Features

Liberty Place complex model. Image via Frank Whittock and Associates Inc

YIMBY Shares Detailed Models of the 1987 Liberty Place Iteration in Center City

The Philadelphia skyline consists of a number of towers that shape the city’s image, with the Liberty Place in Center City towers among its key features. One Liberty Place and Two Liberty Place, addressed at 1650 Market Street and 50 South 16th Street, are located two blocks away from City Hall. The complex, which also includes a shopping center and a hotel, was designed by Helmut Jahn of Murphy/Jahn (recently renamed to Jahn/) and developed by Willard G. Rouse III of Rouse and Associates, which had eventually evolved into Liberty Property Trust and developed both of the Comcast towers. In this feature, Philadelphia YIMBY presents detailed skyline massings of the 1987 Liberty Place iteration.

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Model of Liberty Place. Photo by The Philadelphia Inquirer

YIMBY Shares Detailed Models Of The 1985 Liberty Place Iteration In Center City

The Liberty Place complex, which consists of One Liberty Place and Two Liberty Place are located at 1650 Market Street and 50 South 16th Street in Center City, has anchored the Philadelphia skyline ever since it was completed in 1990. However, at one point, the final form of the buildings was meant to look very different. The groundbreaking project was designed by Helmut Jahn of Murphy/Jahn (now known as Jahn/), who had hand-drawn a massive quantity of possibilities for the city block. The project was developed by Rouse and Associates, as Willard G. Rouse, who was adamant about raising the skyline above Philadelphia City Hall as he believed that William Penn himself would appreciate the city’s progress. In this feature, Philadelphia YIMBY shares our latest skyline massings of a heavily detailed model of the 1985 iteration of Liberty Place.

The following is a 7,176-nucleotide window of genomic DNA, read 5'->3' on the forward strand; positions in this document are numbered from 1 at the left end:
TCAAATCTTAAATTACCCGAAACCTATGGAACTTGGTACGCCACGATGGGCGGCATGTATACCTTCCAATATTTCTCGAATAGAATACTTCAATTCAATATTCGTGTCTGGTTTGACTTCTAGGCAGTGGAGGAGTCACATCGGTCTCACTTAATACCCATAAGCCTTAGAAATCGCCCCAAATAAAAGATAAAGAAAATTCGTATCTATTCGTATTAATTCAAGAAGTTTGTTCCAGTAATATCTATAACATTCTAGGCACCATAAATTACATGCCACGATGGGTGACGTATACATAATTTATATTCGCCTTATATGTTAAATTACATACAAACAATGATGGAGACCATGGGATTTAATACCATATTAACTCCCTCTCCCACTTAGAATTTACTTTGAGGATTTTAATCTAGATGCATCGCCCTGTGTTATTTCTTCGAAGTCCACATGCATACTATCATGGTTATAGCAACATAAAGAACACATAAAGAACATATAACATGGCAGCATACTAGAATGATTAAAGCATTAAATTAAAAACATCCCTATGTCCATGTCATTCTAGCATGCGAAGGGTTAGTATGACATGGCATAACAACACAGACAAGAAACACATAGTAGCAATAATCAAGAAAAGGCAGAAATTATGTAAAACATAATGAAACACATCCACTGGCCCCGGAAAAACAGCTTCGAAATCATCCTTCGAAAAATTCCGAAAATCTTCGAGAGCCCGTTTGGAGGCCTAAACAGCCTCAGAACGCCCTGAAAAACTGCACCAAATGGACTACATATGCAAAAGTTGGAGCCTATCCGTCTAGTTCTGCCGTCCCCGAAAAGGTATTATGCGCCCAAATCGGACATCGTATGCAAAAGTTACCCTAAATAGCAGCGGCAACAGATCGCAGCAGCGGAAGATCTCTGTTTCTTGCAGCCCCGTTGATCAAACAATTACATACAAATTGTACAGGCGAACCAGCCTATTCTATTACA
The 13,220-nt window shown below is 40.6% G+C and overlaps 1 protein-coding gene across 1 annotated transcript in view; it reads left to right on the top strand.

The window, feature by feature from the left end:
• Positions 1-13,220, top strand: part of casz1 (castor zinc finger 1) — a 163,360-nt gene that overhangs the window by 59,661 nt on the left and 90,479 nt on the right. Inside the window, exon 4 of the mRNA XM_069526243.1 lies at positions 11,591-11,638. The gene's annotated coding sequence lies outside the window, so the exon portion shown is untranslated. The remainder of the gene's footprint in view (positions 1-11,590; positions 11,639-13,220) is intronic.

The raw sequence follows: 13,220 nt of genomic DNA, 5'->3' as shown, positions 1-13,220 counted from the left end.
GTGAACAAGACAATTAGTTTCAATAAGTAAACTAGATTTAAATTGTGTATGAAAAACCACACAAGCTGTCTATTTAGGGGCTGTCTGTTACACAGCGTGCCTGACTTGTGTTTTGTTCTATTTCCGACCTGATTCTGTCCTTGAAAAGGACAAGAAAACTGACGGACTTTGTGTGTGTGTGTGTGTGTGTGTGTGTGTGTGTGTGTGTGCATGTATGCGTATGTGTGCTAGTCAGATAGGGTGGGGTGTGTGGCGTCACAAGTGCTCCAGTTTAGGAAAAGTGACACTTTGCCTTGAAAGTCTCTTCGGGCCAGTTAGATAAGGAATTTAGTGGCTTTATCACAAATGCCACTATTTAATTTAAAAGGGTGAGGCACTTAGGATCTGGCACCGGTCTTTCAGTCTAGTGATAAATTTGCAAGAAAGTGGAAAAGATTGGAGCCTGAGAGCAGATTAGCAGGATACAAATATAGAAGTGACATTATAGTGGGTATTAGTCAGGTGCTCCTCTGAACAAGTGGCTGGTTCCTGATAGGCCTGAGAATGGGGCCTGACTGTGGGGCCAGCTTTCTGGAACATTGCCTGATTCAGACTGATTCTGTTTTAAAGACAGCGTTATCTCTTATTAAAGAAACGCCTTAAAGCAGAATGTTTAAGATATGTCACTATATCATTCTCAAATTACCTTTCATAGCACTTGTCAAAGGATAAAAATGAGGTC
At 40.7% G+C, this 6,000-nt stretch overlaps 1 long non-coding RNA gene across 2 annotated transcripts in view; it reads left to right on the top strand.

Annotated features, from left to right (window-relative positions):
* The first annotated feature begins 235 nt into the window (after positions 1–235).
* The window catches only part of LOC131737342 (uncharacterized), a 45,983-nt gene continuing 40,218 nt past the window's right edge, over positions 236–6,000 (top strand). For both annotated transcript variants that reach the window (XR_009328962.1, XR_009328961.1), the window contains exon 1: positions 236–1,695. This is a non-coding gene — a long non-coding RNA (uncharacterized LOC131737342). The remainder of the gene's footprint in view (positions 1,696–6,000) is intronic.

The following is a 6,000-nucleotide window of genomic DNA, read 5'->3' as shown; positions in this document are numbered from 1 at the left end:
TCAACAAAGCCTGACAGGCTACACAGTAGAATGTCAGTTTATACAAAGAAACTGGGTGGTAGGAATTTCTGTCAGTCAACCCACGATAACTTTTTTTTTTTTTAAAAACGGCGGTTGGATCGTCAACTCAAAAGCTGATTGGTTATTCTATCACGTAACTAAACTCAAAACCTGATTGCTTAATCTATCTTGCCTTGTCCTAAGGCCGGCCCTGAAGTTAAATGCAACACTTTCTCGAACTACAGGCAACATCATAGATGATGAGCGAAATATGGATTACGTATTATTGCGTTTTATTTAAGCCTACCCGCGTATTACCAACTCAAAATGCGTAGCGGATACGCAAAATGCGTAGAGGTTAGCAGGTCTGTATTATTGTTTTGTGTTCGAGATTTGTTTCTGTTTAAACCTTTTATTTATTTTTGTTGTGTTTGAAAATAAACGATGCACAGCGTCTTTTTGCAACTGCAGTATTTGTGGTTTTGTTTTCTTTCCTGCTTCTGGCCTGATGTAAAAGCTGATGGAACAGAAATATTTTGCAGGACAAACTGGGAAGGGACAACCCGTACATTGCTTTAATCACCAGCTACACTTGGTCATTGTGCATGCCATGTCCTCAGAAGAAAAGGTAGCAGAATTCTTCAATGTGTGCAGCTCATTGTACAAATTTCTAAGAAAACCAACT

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Philadelphia 1987 One Liberty Place south elevation. Models and image by Thomas Koloski

YIMBY Shares a Detailed Model of One Liberty Place in Center City

As the 35th anniversary for the topping-out of One Liberty Place‘s spire was commemorated, Philadelphia YIMBY has assembled a high-quality model of the skyscraper. Located at 1650 Market Street in Center City, the tower is a milestone in the skyline and Philadelphia history as it broke free of the height limit once set by City Hall and improved the city’s image. While heavily criticized by some at the time of proposal, the office tower was eventually given the green light to stand 61 stories high and 945 feet tall. The tower and the second phase of the project was designed by Helmut Jahn of Murphy/Jahn and developed by Willard G. Rouse III of Rouse and Associates. In this feature, Philadelphia YIMBY observes an accurately detailed model of One Liberty Place on the 1987 skyline massing.

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Rendering of 210 South 12th Street. Credit: Rogers Stirk Harbour + Partners.

YIMBY Shares Renderings of Revised Design for 210 South 12th Street in Center City

One of the most highly-anticipated developments in Philadelphia is the mixed-use high-rise planned at 210 South 12th Street in Washington Square West, Center City. Recently, developer Midwood Investment & Development shared with YIMBY updated details and renderings for the mixed-use project, which will rise 32 stories tall and will feature a two-story commercial space containing approximately 17,000 square feet. The structure above will hold 378 rental apartments. The development wil span 401,870 square feet. London-based Rogers Stirk Harbour + Partners is the architectural firm behind the project’s design, with BLT Architects as the architect of record.

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One Liberty Place from the Museum of Art. Image by Russell Kord via Alamy

YIMBY Offers More Perspectives of One Liberty Place Shortly After Completion

The idea of building higher than the William Penn statue atop Philadelphia City Hall was roundly rejected by city planners and the public for a long time. Boldly, in 1983, Willard G. Rouse III of Rouse and Associates bought a large plot of land and scouted for an architect to design a pair of limit-breaking towers. In April 1984, a proposal was revealed to the city, which was met with with heavy opposition, though the decision to go ahead with the project was eventually approved via a vote. In May 1985, the official designs by Helmut Jahn were revealed at the groundbreaking, inaugurating the construction of two office towers and a hotel, which lasted from 1985 and 1990 and changed the Philadelphia skyline in the process. Although Philly YIMBY has already looked at One Liberty Place shortly after completion, today we take look at more perspectives of the iconic structure from the time when it finished construction.

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